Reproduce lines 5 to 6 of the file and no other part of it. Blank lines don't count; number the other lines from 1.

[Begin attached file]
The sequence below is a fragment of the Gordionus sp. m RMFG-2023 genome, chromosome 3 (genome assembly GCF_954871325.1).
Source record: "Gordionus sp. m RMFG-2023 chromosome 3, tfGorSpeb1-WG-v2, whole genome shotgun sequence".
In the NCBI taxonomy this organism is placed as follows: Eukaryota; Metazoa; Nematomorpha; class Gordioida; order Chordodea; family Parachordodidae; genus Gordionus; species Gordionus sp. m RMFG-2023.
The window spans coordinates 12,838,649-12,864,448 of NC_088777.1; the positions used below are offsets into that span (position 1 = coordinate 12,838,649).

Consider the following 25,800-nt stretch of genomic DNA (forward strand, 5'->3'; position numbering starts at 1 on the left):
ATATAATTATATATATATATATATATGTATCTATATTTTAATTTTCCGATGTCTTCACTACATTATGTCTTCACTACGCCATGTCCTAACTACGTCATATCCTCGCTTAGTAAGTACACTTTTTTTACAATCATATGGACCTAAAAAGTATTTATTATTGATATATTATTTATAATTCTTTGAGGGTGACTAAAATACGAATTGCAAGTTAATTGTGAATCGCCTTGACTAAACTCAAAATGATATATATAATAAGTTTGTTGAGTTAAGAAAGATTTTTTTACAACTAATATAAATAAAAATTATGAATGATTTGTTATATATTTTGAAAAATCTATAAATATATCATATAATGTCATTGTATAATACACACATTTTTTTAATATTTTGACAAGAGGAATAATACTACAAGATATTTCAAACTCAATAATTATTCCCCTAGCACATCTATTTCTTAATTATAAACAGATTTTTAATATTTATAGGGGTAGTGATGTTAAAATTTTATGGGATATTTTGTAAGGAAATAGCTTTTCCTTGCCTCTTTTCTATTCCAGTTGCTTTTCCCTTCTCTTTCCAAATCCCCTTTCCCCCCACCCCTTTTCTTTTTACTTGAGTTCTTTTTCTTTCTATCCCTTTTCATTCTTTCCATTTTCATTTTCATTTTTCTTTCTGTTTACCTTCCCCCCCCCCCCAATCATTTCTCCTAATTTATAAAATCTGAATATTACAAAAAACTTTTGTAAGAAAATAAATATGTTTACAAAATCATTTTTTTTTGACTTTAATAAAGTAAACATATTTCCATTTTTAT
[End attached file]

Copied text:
Consider the following 25,800-nt stretch of genomic DNA (forward strand, 5'->3'; position numbering starts at 1 on the left):
ATATAATTATATATATATATATATATGTATCTATATTTTAATTTTCCGATGTCTTCACTACATTATGTCTTCACTACGCCATGTCCTAACTACGTCATATCCTCGCTTAGTAAGTACACTTTTTTTACAATCATATGGACCTAAAAAGTATTTATTATTGATATATTATTTATAATTCTTTGAGGGTGACTAAAATACGAATTGCAAGTTAATTGTGAATCGCCTTGACTAAACTCAAAATGATATATATAATAAGTTTGTTGAGTTAAGAAAGATTTTTTTACAACTAATATAAATAAAAATTATGAATGATTTGTTATATATTTTGAAAAATCTATAAATATATCATATAATGTCATTGTATAATACACACATTTTTTTAATATTTTGACAAGAGGAATAATACTACAAGATATTTCAAACTCAATAATTATTCCCCTAGCACATCTATTTCTTAATTATAAACAGATTTTTAATATTTATAGGGGTAGTGATGTTAAAATTTTATGGGATATTTTGTAAGGAAATAGCTTTTCCTTGCCTCTTTTCTATTCCAGTTGCTTTTCCCTTCTCTTTCCAAATCCCCTTTCCCCCCACCCCTTTTCTTTTTACTTGAGTTCTTTTTCTTTCTATCCCTTTTCATTCTTTCCATTTTCATTTTCATTTTTCTTTCTGTTTACCTTCCCCCCCCCCCCAATCATTTCTCCTAATTTATAAAATCTGAATATTACAAAAAACTTTTGTAAGAAAATAAATATGTTTACAAAATCATTTTTTTTTGACTTTAATAAAGTAAACATATTTCCATTTTTAT